Other factors tied to increased time to repair include concurrent injuries, decreased Glasgow Coma Score
MONDAY, Jan. 18, 2016 (HealthDay News) — For patients with maxillofacial trauma, factors such as injury severity score and concurrent injuries are associated with increased time to repair, according to a study published online Jan. 14 in JAMA Facial Plastic Surgery.
J. Paul Radabaugh, M.D., from the University of Kentucky College of Medicine in Lexington, and colleagues examined factors affecting timing of repair and barriers to management of maxillofacial surgery in a retrospective cohort study. Demographic information, presence and severity of concomitant injuries, and fracture-specific data were recorded for 780 adult patients undergoing operative repair of maxillofacial injuries. The authors also documented delays for medical, logistical, or other reasons. Factors associated with increased time to repair were determined.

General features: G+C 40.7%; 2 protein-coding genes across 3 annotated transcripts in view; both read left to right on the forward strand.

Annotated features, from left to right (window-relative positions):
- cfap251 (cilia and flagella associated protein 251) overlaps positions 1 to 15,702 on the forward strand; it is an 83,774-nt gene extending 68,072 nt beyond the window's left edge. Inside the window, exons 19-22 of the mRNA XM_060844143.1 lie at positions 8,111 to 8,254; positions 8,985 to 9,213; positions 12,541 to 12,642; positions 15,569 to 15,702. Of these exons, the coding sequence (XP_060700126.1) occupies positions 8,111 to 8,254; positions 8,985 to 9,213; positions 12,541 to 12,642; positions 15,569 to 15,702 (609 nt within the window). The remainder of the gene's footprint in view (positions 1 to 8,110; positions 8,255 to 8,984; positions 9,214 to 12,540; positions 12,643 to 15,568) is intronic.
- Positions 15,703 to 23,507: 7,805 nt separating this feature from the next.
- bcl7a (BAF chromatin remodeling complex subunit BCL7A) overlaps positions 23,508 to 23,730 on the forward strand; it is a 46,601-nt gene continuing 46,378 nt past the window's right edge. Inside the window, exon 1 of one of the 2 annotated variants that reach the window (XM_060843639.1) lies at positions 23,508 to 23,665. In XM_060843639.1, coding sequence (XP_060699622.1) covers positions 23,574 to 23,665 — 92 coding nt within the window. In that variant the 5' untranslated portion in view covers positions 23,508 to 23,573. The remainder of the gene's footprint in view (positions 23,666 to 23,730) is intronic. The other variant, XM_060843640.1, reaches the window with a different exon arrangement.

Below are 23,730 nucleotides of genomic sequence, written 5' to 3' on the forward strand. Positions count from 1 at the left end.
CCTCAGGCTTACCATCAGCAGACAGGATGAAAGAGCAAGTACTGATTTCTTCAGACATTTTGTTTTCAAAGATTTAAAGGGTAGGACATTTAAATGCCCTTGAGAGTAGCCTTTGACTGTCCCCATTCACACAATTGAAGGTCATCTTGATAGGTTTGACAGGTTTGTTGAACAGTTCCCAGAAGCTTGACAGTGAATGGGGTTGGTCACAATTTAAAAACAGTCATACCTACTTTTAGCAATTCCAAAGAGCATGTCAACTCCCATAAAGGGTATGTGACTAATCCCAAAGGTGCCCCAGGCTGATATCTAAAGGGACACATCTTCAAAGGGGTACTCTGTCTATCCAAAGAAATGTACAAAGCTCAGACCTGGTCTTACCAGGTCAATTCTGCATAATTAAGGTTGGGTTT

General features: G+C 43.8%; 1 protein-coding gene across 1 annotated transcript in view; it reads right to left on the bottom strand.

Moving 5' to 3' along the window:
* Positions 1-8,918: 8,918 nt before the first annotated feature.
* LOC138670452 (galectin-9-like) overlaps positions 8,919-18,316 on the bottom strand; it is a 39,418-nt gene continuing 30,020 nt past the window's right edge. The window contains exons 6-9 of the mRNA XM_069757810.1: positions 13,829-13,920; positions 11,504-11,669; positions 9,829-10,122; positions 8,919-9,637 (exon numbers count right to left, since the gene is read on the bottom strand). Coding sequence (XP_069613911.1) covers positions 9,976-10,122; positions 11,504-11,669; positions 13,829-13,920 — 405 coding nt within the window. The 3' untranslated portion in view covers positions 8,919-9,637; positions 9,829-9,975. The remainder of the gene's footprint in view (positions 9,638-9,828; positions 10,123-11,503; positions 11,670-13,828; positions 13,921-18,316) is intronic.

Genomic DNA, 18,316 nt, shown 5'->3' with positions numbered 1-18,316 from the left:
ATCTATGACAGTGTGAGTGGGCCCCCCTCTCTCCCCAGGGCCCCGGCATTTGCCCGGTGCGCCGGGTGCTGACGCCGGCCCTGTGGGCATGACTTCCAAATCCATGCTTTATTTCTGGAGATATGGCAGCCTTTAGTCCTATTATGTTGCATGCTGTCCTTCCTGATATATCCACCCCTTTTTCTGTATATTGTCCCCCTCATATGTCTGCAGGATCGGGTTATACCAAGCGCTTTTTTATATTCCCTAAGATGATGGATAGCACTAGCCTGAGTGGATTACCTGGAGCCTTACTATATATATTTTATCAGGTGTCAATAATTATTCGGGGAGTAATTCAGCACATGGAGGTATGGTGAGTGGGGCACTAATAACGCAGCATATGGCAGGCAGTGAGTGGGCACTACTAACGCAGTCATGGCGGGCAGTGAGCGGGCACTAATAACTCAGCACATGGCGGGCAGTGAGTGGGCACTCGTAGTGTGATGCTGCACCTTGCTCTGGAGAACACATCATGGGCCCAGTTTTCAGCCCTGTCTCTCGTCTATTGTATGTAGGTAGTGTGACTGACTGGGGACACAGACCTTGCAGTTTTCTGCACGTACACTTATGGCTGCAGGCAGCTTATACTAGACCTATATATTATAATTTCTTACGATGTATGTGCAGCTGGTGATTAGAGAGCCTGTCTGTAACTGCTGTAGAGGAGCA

The researchers found that the average time to repair was 6.5 days, and 17.7 percent of patients had a documented reason for delay (medical reasons, 44.9 percent; operating room logistical factors, 12.3 percent; or other reasons, 42.8 percent). Increased time to repair correlated with injury severity score, concurrent injuries, decreased Glasgow Coma Score, and inpatient status at time of surgery (all P < 0.001). Overall, 13.6 percent of cases had complications. There was no significant correlation noted between known operative delay and complications (P = 0.08).
“While delays in operative repair may be unavoidable in certain circumstances, streamlining and managing causes of known delay may help improve and expedite patient care,” the authors write.
Copyright © 2016 HealthDay. All rights reserved.